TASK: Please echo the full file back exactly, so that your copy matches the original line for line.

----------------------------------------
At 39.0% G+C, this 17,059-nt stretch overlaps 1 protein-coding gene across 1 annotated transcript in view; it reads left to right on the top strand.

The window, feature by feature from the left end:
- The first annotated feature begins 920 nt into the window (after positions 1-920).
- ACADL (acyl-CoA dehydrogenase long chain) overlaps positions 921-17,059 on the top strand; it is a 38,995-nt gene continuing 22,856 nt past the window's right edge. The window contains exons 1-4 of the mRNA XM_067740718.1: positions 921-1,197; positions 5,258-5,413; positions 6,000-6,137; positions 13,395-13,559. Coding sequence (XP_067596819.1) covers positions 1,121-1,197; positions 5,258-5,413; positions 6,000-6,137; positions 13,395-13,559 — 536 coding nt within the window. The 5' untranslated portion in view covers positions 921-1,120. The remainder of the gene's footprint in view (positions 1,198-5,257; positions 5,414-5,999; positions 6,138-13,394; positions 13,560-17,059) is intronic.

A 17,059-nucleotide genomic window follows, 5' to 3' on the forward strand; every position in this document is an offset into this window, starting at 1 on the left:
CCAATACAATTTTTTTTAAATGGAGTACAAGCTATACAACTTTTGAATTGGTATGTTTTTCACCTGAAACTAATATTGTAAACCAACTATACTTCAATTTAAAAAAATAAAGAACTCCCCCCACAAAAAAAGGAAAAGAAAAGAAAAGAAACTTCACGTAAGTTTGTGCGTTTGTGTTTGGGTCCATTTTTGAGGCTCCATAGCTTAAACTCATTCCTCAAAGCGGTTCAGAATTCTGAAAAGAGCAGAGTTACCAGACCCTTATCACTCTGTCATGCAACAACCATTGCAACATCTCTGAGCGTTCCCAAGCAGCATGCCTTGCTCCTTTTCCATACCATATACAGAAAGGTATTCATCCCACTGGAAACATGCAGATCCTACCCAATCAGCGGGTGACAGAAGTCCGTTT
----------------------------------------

At 39.0% G+C, this 17,059-nt stretch overlaps 1 protein-coding gene across 1 annotated transcript in view; it reads left to right on the top strand.

The window, feature by feature from the left end:
- The first annotated feature begins 920 nt into the window (after positions 1-920).
- ACADL (acyl-CoA dehydrogenase long chain) overlaps positions 921-17,059 on the top strand; it is a 38,995-nt gene continuing 22,856 nt past the window's right edge. The window contains exons 1-4 of the mRNA XM_067740718.1: positions 921-1,197; positions 5,258-5,413; positions 6,000-6,137; positions 13,395-13,559. Coding sequence (XP_067596819.1) covers positions 1,121-1,197; positions 5,258-5,413; positions 6,000-6,137; positions 13,395-13,559 — 536 coding nt within the window. The 5' untranslated portion in view covers positions 921-1,120. The remainder of the gene's footprint in view (positions 1,198-5,257; positions 5,414-5,999; positions 6,138-13,394; positions 13,560-17,059) is intronic.

A 17,059-nucleotide genomic window follows, 5' to 3' on the forward strand; every position in this document is an offset into this window, starting at 1 on the left:
CCAATACAATTTTTTTTAAATGGAGTACAAGCTATACAACTTTTGAATTGGTATGTTTTTCACCTGAAACTAATATTGTAAACCAACTATACTTCAATTTAAAAAAATAAAGAACTCCCCCCACAAAAAAAGGAAAAGAAAAGAAAAGAAACTTCACGTAAGTTTGTGCGTTTGTGTTTGGGTCCATTTTTGAGGCTCCATAGCTTAAACTCATTCCTCAAAGCGGTTCAGAATTCTGAAAAGAGCAGAGTTACCAGACCCTTATCACTCTGTCATGCAACAACCATTGCAACATCTCTGAGCGTTCCCAAGCAGCATGCCTTGCTCCTTTTCCATACCATATACAGAAAGGTATTCATCCCACTGGAAACATGCAGATCCTACCCAATCAGCGGGTGACAGAAGTCCGTTT